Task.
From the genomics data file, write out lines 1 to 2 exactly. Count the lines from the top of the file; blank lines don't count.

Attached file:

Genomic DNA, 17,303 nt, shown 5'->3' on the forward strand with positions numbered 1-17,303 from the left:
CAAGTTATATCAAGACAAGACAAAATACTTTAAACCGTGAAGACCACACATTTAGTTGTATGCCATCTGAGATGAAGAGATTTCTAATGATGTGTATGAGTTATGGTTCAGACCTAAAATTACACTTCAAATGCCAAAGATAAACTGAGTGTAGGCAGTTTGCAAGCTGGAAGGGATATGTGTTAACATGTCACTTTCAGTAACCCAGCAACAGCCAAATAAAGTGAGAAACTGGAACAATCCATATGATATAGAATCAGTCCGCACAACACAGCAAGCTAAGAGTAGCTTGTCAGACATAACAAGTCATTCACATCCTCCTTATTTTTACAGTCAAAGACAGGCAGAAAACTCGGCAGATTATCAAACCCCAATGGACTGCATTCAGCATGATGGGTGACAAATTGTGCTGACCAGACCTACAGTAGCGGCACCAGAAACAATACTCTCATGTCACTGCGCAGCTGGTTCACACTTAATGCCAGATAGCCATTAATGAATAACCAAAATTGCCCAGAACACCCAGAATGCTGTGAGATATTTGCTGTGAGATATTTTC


Genomic DNA, 17,303 nt, shown 5'->3' on the forward strand with positions numbered 1-17,303 from the left:
CAAGTTATATCAAGACAAGACAAAATACTTTAAACCGTGAAGACCACACATTTAGTTGTATGCCATCTGAGATGAAGAGATTTCTAATGATGTGTATGAGTTATGGTTCAGACCTAAAATTACACTTCAAATGCCAAAGATAAACTGAGTGTAGGCAGTTTGCAAGCTGGAAGGGATATGTGTTAACATGTCACTTTCAGTAACCCAGCAACAGCCAAATAAAGTGAGAAACTGGAACAATCCATATGATATAGAATCAGTCCGCACAACACAGCAAGCTAAGAGTAGCTTGTCAGACATAACAAGTCATTCACATCCTCCTTATTTTTACAGTCAAAGACAGGCAGAAAACTCGGCAGATTATCAAACCCCAATGGACTGCATTCAGCATGATGGGTGACAAATTGTGCTGACCAGACCTACAGTAGCGGCACCAGAAACAATACTCTCATGTCACTGCGCAGCTGGTTCACACTTAATGCCAGATAGCCATTAATGAATAACCAAAATTGCCCAGAACACCCAGAATGCTGTGAGATATTTGCTGTGAGATATTTTC